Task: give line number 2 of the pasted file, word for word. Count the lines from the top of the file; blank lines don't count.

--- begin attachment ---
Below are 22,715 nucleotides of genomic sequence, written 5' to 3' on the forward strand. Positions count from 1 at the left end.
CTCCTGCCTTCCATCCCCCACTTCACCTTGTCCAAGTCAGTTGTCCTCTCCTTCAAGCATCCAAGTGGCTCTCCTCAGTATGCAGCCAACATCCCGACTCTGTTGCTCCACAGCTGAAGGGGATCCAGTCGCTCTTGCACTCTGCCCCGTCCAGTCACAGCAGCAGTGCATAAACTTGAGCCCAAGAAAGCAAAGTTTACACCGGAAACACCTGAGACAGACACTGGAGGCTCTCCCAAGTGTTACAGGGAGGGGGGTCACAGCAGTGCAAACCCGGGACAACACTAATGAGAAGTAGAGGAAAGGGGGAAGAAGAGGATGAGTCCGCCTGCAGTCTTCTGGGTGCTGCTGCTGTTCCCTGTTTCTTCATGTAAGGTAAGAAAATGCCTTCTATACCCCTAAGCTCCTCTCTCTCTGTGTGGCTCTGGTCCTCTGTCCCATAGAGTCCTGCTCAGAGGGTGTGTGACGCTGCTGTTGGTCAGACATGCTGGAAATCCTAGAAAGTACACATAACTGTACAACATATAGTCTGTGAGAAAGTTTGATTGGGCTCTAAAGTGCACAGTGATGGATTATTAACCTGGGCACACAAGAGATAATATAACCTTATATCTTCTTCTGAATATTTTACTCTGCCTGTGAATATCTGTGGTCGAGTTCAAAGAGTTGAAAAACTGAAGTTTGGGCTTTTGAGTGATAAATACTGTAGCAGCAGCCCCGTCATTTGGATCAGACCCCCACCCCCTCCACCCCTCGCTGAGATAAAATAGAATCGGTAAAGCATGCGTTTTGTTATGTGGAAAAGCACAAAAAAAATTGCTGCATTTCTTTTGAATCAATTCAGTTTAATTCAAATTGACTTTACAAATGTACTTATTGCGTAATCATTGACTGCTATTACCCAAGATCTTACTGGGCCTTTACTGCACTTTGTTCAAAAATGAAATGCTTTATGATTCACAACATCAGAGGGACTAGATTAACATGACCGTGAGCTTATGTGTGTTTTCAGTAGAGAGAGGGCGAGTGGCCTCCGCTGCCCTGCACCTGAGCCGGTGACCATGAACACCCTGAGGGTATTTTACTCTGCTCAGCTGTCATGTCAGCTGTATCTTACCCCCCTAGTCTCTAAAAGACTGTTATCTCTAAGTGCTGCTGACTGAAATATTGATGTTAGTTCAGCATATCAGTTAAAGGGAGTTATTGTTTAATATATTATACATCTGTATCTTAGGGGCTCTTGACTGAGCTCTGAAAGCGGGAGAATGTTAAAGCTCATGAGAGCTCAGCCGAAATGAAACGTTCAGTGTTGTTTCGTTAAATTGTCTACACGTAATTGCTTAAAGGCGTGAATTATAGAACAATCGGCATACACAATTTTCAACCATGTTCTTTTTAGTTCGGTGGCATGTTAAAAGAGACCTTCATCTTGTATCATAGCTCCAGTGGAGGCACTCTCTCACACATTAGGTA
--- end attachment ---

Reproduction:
CTCCTGCCTTCCATCCCCCACTTCACCTTGTCCAAGTCAGTTGTCCTCTCCTTCAAGCATCCAAGTGGCTCTCCTCAGTATGCAGCCAACATCCCGACTCTGTTGCTCCACAGCTGAAGGGGATCCAGTCGCTCTTGCACTCTGCCCCGTCCAGTCACAGCAGCAGTGCATAAACTTGAGCCCAAGAAAGCAAAGTTTACACCGGAAACACCTGAGACAGACACTGGAGGCTCTCCCAAGTGTTACAGGGAGGGGGGTCACAGCAGTGCAAACCCGGGACAACACTAATGAGAAGTAGAGGAAAGGGGGAAGAAGAGGATGAGTCCGCCTGCAGTCTTCTGGGTGCTGCTGCTGTTCCCTGTTTCTTCATGTAAGGTAAGAAAATGCCTTCTATACCCCTAAGCTCCTCTCTCTCTGTGTGGCTCTGGTCCTCTGTCCCATAGAGTCCTGCTCAGAGGGTGTGTGACGCTGCTGTTGGTCAGACATGCTGGAAATCCTAGAAAGTACACATAACTGTACAACATATAGTCTGTGAGAAAGTTTGATTGGGCTCTAAAGTGCACAGTGATGGATTATTAACCTGGGCACACAAGAGATAATATAACCTTATATCTTCTTCTGAATATTTTACTCTGCCTGTGAATATCTGTGGTCGAGTTCAAAGAGTTGAAAAACTGAAGTTTGGGCTTTTGAGTGATAAATACTGTAGCAGCAGCCCCGTCATTTGGATCAGACCCCCACCCCCTCCACCCCTCGCTGAGATAAAATAGAATCGGTAAAGCATGCGTTTTGTTATGTGGAAAAGCACAAAAAAAATTGCTGCATTTCTTTTGAATCAATTCAGTTTAATTCAAATTGACTTTACAAATGTACTTATTGCGTAATCATTGACTGCTATTACCCAAGATCTTACTGGGCCTTTACTGCACTTTGTTCAAAAATGAAATGCTTTATGATTCACAACATCAGAGGGACTAGATTAACATGACCGTGAGCTTATGTGTGTTTTCAGTAGAGAGAGGGCGAGTGGCCTCCGCTGCCCTGCACCTGAGCCGGTGACCATGAACACCCTGAGGGTATTTTACTCTGCTCAGCTGTCATGTCAGCTGTATCTTACCCCCCTAGTCTCTAAAAGACTGTTATCTCTAAGTGCTGCTGACTGAAATATTGATGTTAGTTCAGCATATCAGTTAAAGGGAGTTATTGTTTAATATATTATACATCTGTATCTTAGGGGCTCTTGACTGAGCTCTGAAAGCGGGAGAATGTTAAAGCTCATGAGAGCTCAGCCGAAATGAAACGTTCAGTGTTGTTTCGTTAAATTGTCTACACGTAATTGCTTAAAGGCGTGAATTATAGAACAATCGGCATACACAATTTTCAACCATGTTCTTTTTAGTTCGGTGGCATGTTAAAAGAGACCTTCATCTTGTATCATAGCTCCAGTGGAGGCACTCTCTCACACATTAGGTA